We tried one of the most popular of these libraries is react-native-scrollable-tab-view. It’s a pure javascript implementation. The behavior comes very close to material design pattern and has extensive props to gain complete control. The library started showing performance issues because of complexity of our UI. Since it was a pure JS implementation, there were latencies communicating touch interactions across the bridge. We decided to write our own native RNTabLayout and ported it to Javascript realm.

Platform-specific code

When our QA team tested count-down functionality. A very strange bug was filed. iOS count downs faster than Android does. We tried to solve problem with an experiment.

let currentTime1
let currentTime2

We expected currentTime2 — currentTime1 = 10000 on both platforms. However, it’s just true on iOS. In addition, iOS rendered the product list as above much faster than low-end Android devices did. We had to handle with a little trickery.

getTimeRemaining(endTimeInMillis) {    
const platformDelta = Platform.OS == 'ios' ? 1000 : 1600;
let diffInMillis = new Date(endTimeInMillis).getTime() - - platformDelta;

Performance issues

“Dzut Co Hon” was initially based on Redux. What we expected was to click on the product, it should have immediately shown a progress on it and instantly changed to selected state after network call. In reality, it took us a second even more when multiple products were tapped. After having investigated, we noticed that it took much time for Reducer to receive multiple dispatched actions from ProductComponent . We decided to use setState() inside ProductComponent and leave Redux out in ProductListComponent .

As for our new app home where RN 0.42 is used, ListView is still a huge issue for us because of our large, complex multiple view types and tabs.

New app home

It feels janky when scrolling. We will convert to FlatList soon to see how it goes.

As for multiple tabs with ViewPager, when all the tabs are loaded, all ListViews and the whole Store are kept in the memory . OutOfMemory occurs often on low-end devices. We have to retain data only for the active tab in Store . Data for other tabs is pushed and persisted on LocalStorage . Put it another way, other tabs have nothing to render but a loading view. . When users back to the previous selected tab. It only takes time to retrieve from disk cache and render.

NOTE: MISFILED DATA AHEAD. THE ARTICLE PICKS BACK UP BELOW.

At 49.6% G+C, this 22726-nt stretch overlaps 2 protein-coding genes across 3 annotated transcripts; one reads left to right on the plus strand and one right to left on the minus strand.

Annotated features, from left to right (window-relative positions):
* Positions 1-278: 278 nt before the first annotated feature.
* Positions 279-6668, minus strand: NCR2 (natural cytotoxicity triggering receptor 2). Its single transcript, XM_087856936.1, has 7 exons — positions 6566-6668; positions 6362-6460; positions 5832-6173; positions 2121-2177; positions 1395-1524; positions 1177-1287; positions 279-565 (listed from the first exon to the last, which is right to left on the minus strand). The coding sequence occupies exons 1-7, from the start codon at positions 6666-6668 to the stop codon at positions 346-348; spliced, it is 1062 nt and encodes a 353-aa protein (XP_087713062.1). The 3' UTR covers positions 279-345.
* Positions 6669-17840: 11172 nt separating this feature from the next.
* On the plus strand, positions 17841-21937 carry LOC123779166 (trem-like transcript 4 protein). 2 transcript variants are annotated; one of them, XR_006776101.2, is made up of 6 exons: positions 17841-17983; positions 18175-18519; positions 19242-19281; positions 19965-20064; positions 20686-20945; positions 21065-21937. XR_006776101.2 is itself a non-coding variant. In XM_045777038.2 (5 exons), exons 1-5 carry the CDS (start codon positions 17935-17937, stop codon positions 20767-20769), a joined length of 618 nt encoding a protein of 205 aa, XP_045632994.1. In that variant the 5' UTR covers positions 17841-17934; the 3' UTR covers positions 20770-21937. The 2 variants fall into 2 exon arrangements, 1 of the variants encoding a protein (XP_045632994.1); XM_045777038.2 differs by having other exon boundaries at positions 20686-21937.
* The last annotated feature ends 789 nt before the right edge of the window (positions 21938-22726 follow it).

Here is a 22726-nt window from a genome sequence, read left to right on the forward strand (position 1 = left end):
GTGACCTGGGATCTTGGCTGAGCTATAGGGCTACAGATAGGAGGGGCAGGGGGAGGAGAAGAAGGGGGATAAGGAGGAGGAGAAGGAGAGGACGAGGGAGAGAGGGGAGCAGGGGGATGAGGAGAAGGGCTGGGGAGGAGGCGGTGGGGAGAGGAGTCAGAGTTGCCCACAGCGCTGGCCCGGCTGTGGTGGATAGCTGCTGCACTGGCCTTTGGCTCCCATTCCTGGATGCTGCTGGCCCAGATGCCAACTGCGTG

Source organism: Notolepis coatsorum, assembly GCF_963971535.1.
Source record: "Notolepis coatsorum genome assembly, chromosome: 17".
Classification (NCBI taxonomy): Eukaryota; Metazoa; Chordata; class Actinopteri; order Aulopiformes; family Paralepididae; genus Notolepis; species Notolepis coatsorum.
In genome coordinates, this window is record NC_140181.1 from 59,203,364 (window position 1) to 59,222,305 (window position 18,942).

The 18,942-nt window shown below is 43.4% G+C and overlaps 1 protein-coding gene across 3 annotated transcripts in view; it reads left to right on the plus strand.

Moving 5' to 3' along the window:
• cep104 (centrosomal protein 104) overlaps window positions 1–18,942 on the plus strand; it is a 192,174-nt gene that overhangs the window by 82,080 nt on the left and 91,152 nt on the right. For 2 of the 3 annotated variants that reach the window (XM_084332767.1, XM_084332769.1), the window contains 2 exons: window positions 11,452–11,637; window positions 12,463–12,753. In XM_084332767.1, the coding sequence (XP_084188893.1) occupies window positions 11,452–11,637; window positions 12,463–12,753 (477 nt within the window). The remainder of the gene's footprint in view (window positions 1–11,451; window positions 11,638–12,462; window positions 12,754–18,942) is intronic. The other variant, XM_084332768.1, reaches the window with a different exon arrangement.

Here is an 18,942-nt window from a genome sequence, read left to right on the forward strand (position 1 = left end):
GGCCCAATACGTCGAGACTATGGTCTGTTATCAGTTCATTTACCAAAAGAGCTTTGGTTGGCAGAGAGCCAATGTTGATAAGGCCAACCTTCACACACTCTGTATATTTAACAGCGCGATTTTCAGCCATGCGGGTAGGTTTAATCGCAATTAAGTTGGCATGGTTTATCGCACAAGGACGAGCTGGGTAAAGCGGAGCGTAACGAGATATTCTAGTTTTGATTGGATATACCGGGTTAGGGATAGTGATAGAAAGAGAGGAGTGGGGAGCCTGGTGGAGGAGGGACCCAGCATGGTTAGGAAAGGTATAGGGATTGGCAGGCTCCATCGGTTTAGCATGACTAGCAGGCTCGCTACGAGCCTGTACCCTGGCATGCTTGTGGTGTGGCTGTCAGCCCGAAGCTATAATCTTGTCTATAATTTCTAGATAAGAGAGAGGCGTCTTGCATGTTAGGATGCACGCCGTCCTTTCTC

We make great use of shouldComponentUpdate() and PureComponent. When users slide a banner, a deal…, the indicator is changed. Consequently, its parent and maybe the whole component tree must reconcile causing performance hurt. Implementing shouldComponentShouldUpdate() to make sure other components won’t be affected.

Continuous Integration

React Native feature resides in a separate repo

At Tiki we use Jenkins to deploy native apps to staging or production environment. While developing with React Native we want to have the same development process. When a commit is merged to the staging branch, tests are run and Jenkins pushes the latest JS bundle to CodePush server, then notifies us via Slack channel.

Based on a sample, we wrote a custom CLI tool to run code-push release-react "TikiHome-ios" ios -d "Staging" — des "Jenkins deploy" — dev true -m false -t . Once the dev branch is good to go, we merge the code into the master branch. Jenkins runs all tests, builds a production target, deploys the latest bundle, create a tag version.


We strongly believe that React Native is a fantastic framework. While it does have a few issues, those issues are overshadowed by the mountain of benefits you get from using it. We’re happy with the choices we’ve made — they’ve allowed us to move much more quickly on our mobile products.

Author: Daniel Le –